What’s the problem?
The charges against UCLA gynecologist Dr. James Mason Heaps made headlines after he surrendered to law enforcement; he later pleaded not guilty in a Los Angeles courtroom.
The first complaints about Heaps were filed in 2017; a year later, the university placed him on leave. Officials gave no reason for Mason’s departure until this week, according to the Los Angeles Times. That decision is now under review by UCLA staff.
"We are deeply sorry for this," said UCLA Health spokeswoman Rhonda Curry. "We know we could have done better. We want and need to hear from other possible patients."
News of Heaps’ arrest and pending charges follow a massive scandal at another prestigious Los Angeles university, USC, where former on-campus gynecologist Dr. George Tyndall has been slapped with more than 400 sexual assault lawsuits filed by former patients claiming abuse over the course of his 3-decade career at the institution. Tyndall has categorically denied all the allegations, and the investigation is ongoing.
UCLA Chancellor Gene D. Block and Vice Chancellor John Mazziotta apologized Monday in a joint statement, vowing to review how sexual assault complaints against staff are handled in the future.
“Sexual abuse in any form is unacceptable and represents an inexcusable breach of the physician-patient relationship,” the chancellors said. “We are deeply sorry that a former UCLA physician violated our policies and standards, our trust and the trust of his patients.”
Heaps worked part-time at the UCLA student health center from approximately 1983 to 2010, and then was re-hired by the university in 2014, where he held medical staff privileges at the Ronald Reagan UCLA Medical Center until 2018, officials said.
UCLA launched an internal investigation in 2017 after receiving a patient complaint regarding inappropriate comments and medically unnecessary touching. The probe uncovered at least 2 other complaints about Heaps filed by student patients, one in 2014 and another in 2015. Neither of those complaints is included in the current criminal case.
Alleged Victim of Accused UCLA Gynecologist Speaks Out: CBS Los Angeles Video
UCLA Sexual Assault Victims Demand New Investigation
The UCLA Board of Regents on Thursday heard from former patients of Dr. James Heaps who claim the gynecologist sexually abused them, according to KFI AM 640. Two of the accusers said Heaps 'inappropriately touched' them during exams, with another claiming that he specifically fondled her buttocks and breasts. The women have demanded an independent investigation into what UCLA knew about Heaps' behavior, and what the university did about it, before he retired from practice in 2018.
Class Action Filed Against UCLA Gynecologist Accused of Sexual Assault
A federal class action lawsuit was filed last Tuesday in U.S. District Court in the Central District of California on behalf of 2 women accused former UCLA campus gynecologist Dr. James Heaps of sexually assaulting the plaintiffs and made sexually inappropriate comments during their appointments, according to CBS News. To date, at least 130 former patients have reached out to UCLA with "concerns about their interactions" with Heaps, and another 161 former patients expressed support for the doctor. The suit now needs a judge's permission to move forward as a class action case, which could potentially help women who were victimized but cannot file their own, separate lawsuits.
Court Suspends Heaps' Medical License Pending Sexual Assault Case
The Los Angeles Superior Court has suspended former UCLA obstetrician-gynecologist James Heaps’ medical license for at least the duration of the criminal sexual abuse case against him, according to the Daily Bruin. Heaps is currently facing 2 counts of sexual battery and 1 count of sexual exploitation by a physician in a criminal case involving a pair of former patients he treated in 2017 and 2018. At least 10 civil suits accusing Heaps of sexual assault have been filed since the criminal suit was entered, 3 of which were filed this week. Heaps denies all charges.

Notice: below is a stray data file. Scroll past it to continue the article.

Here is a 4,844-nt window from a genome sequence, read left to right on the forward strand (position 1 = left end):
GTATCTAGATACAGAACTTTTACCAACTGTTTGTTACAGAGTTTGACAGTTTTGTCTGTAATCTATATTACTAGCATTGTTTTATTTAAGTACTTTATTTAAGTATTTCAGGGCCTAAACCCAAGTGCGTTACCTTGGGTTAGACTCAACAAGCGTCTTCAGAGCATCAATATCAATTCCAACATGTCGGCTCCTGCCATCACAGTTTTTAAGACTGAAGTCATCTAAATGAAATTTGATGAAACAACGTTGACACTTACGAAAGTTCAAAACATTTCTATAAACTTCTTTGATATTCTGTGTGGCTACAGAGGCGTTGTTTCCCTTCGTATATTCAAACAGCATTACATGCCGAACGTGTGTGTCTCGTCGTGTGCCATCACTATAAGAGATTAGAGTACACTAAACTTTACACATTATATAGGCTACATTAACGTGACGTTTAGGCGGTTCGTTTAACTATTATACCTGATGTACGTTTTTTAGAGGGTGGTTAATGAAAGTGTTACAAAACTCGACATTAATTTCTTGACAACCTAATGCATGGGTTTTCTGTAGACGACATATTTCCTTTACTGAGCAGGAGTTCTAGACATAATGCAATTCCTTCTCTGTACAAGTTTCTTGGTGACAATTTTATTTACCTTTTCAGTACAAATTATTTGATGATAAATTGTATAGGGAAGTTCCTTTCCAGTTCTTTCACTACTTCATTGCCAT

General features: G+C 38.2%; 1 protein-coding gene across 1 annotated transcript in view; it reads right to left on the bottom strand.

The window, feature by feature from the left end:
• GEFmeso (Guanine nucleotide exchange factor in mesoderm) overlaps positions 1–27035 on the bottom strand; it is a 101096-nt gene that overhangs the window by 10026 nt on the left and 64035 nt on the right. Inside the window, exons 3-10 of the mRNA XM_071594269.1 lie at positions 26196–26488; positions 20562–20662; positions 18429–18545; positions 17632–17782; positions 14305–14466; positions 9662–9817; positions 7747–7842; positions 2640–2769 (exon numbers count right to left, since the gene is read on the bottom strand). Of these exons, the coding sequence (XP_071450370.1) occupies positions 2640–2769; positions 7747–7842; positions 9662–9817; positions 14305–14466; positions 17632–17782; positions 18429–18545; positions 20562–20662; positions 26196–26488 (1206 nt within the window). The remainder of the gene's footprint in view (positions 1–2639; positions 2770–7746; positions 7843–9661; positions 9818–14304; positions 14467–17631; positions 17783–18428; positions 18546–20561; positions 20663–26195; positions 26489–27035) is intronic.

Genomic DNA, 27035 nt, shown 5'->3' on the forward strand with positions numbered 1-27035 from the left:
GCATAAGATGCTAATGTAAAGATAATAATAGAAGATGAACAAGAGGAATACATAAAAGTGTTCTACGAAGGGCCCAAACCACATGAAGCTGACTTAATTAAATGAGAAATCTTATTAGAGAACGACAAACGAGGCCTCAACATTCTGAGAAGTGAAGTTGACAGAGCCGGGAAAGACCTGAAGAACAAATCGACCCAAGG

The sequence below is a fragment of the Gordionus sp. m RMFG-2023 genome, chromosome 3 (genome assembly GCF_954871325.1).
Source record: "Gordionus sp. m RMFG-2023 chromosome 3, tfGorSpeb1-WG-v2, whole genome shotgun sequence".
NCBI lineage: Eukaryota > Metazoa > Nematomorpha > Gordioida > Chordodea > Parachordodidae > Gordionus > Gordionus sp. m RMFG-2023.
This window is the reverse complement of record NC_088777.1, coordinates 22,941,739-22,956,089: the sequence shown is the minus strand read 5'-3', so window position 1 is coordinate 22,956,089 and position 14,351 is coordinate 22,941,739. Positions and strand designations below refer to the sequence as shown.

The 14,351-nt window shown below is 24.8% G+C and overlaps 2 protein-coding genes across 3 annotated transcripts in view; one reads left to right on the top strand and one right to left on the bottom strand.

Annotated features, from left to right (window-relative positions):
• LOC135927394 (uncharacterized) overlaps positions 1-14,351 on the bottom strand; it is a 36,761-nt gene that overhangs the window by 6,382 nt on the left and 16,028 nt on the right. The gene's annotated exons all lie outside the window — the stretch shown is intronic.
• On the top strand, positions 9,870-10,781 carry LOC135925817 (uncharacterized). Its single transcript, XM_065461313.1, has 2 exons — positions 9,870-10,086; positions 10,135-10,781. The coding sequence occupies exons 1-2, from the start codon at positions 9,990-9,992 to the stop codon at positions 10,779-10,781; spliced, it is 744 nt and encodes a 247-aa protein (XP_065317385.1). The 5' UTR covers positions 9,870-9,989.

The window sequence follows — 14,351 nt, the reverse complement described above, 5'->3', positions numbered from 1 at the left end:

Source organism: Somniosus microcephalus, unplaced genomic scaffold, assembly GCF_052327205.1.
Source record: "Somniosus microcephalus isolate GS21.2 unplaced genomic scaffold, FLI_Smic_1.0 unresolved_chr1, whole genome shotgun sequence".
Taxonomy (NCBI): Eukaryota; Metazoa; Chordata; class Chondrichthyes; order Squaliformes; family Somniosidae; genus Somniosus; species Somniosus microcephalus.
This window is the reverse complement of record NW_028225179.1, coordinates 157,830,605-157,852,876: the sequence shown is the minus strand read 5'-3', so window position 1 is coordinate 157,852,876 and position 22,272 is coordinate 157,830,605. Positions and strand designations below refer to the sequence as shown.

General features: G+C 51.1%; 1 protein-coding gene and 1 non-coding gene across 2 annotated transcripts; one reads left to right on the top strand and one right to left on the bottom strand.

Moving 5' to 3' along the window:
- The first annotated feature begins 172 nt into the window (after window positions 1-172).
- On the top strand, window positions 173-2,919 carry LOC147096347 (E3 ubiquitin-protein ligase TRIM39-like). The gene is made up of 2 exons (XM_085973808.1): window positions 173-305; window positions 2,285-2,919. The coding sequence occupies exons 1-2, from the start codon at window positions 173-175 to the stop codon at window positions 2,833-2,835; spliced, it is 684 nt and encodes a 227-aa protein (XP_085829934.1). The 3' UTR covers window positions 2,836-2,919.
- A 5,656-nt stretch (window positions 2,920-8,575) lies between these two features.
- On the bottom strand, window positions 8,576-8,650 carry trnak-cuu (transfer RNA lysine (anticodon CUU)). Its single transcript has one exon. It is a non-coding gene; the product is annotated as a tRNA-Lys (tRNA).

UCLA Knew About Gynecologist Sexual Assault Complaints in 2014, Records Show
As far back as 2014, UCLA Medical Center was receiving complaints about Dr. James Mason Heaps, but it took officials another 4 years and numerous additional complaints from the gynecologist's patients to actually fire him, university records obtained by the LA Times show.
The woman who filed the 2014 complaint stated that she was “completely shocked and embarrassed” by Heaps' misconduct, which she claims involved inappropriate sexual touching and comments during a medical consultation.
A month after filing the complaint, a UCLA Health manager told the woman that the executive chair and vice chair of the Department of Obstetrics and Gynecology had “thoroughly reviewed and investigated” the allegations, but never told her the outcome, only that the protocol was “confidential and remains protected information.”
This response would constitute a violation of the University of California's sexual misconduct policies for 2013, which stipulated that “the complainant shall be informed if there were findings made that the Policy was or was not violated and of actions taken to resolve the complaint, if any.”
These actions call into question whether UCLA, a university that touts itself a national leader in responding to accusations of sexual misconduct, followed official guidelines and did everything it could to protect the student body in the case against Heaps.
9 More Women File Suit Against UCLA Gynecologist
2 more lawsuits have been filed against Dr. James Mason Heaps on behalf of 9 former patients who allege that he sexually assaulted them repeatedly under the guise of his normal gynecological duties, according to MyNewsLA.
Both lawsuits were filed in Los Angeles Superior Court. 1 was brought on behalf of 3 women who went to UCLA at the time of the alleged assaults, and the other on behalf of 6 women who were non-student patients of Heaps'.